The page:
Much artificial intelligence terminology is fluid. AI, cognitive computing, machine learning, and big data are imprecise terms and come more from marketing than IT. The simplest way to think about AI is as computers and analytics that are a step more powerful than they were. Computers able to do more things, faster, and to predict outcomes. This is not consciousness. A computer is still just a calculator that can do arithmetic really fast. We are hearing the more accurate, hype-free term applied analytics more and more.
Finding the Formula
Computers think in math, and behave according to formulas. To get a computer to do something, we need to know the mathematical formula for that action and program it it in. Computers have been limited to doing tasks and solving problems based on formulas that we know and understand. We can tell a computer how to understand a keystroke, or a filled circle in a Scantron, or to play tic-tac-toe because there are simple formulas to do it. We can even get a computer to tell a chihuahua from an elephant if we know its height. But we don’t know the mathematical formula for how to recognize a tree or a face, or a word. The other way computers solve problems is through raw power – literally trying every possibility and picking the best one. This only works when the number of possibilities are small. A computer can’t use raw power alone to win at chess. Even though there are only 32 pieces on a 64 square board, there are more possible games of chess than atoms in the universe. Even the most powerful computer can’t try every possible chess combination to work out how to win in a reasonable time frame. So getting a computer to drive on a busy highway by using raw computing power – no chance.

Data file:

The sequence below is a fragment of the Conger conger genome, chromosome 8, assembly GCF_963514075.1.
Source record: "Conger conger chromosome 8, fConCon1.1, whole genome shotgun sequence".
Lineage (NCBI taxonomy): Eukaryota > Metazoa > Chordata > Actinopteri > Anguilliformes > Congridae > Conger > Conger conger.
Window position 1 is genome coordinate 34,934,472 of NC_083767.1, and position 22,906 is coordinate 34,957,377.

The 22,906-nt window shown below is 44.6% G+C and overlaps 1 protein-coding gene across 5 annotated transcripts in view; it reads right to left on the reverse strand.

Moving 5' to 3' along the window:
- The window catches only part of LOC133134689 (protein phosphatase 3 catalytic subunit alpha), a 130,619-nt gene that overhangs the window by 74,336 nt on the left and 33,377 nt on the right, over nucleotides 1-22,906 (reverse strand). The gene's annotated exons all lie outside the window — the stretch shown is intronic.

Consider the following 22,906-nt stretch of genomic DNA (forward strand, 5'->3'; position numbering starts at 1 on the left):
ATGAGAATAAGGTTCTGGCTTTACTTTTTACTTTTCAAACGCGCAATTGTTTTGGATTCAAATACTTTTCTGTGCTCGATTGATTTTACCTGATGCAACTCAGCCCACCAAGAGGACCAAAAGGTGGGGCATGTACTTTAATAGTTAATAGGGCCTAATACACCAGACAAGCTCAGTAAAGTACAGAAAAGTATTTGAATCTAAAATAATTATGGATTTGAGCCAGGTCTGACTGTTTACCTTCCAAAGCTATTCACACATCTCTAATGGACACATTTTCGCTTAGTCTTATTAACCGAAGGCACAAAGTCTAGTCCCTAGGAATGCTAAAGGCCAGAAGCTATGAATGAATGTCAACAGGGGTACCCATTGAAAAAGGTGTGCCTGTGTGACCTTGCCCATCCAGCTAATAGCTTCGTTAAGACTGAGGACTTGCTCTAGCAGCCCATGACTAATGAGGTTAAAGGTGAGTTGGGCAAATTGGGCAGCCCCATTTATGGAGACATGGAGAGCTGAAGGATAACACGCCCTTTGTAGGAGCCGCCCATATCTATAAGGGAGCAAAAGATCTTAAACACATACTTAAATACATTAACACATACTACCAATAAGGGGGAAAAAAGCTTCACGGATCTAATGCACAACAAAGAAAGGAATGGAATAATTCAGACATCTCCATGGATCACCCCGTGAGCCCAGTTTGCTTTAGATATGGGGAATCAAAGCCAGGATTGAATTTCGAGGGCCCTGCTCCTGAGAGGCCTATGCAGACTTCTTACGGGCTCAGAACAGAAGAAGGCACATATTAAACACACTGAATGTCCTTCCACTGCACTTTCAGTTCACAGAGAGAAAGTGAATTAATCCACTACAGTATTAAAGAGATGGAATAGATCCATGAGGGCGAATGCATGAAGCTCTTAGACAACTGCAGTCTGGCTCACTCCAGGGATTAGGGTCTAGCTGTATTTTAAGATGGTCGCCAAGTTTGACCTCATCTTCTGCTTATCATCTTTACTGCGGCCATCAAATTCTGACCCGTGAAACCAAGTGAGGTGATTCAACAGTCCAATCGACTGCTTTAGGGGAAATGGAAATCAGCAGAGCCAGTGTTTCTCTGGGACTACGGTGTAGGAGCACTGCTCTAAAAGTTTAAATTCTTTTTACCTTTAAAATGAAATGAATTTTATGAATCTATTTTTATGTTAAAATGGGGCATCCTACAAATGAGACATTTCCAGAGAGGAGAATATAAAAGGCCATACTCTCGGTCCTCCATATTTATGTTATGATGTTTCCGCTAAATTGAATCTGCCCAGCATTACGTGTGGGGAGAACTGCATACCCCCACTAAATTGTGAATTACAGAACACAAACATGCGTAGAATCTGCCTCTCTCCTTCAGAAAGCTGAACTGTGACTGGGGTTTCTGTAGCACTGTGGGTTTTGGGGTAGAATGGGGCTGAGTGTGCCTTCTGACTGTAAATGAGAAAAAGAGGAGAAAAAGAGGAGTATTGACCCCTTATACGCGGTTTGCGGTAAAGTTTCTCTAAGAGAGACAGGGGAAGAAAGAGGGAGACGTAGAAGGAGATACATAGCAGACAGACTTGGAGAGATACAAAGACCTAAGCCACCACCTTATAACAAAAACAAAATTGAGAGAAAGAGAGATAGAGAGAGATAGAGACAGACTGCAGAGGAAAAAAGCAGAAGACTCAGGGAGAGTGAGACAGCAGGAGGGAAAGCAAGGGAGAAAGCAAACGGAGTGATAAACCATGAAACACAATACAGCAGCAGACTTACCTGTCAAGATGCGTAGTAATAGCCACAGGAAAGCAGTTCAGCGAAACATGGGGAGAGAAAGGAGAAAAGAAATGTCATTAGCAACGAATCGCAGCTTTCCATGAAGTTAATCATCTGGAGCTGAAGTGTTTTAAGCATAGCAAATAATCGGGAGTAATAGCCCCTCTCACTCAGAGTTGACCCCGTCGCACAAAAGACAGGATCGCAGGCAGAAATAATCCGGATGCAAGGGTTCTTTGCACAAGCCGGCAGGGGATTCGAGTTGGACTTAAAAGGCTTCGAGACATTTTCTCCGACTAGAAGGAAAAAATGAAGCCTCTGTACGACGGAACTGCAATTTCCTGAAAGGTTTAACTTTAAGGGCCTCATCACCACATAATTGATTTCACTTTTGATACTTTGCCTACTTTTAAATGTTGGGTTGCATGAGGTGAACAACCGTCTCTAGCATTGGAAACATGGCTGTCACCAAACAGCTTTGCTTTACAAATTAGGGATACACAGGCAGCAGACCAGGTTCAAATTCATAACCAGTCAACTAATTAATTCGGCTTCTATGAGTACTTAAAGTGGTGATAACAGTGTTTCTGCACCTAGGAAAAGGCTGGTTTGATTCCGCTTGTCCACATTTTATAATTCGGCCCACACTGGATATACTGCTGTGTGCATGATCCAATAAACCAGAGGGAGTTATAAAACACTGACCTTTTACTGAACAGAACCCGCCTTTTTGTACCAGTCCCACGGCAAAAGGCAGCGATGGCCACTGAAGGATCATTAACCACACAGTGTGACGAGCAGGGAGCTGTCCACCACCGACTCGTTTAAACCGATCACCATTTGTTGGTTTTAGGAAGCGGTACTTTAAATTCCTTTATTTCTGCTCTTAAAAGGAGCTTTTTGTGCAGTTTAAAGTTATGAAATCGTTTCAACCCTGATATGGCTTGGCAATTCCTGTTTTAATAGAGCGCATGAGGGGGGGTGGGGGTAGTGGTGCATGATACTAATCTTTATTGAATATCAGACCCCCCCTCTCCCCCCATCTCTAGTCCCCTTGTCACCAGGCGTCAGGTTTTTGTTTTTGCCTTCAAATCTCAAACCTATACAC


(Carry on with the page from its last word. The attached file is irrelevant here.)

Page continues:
So without the formula, or with an imperfect formula, computers are not very good at certain complex tasks. Until now.
Most of what we call AI are techniques that allow computers to work out (and adapt and improve) the mathematical formula of complex things. What is the mathematical formula (algorithm) for a cat in a picture? for the word “fromage” in speech? for a tumor in a mammogram? for the behavior of bees in a hive? For how a human would respond in traffic? To work out the formula the computer uses informed trial and error. This requires enormous amounts of data in digital format, and tons of power to run trillions of calculations over and over very fast. Only recently have we had the computer power and the gigantic data sets to power and fuel this work.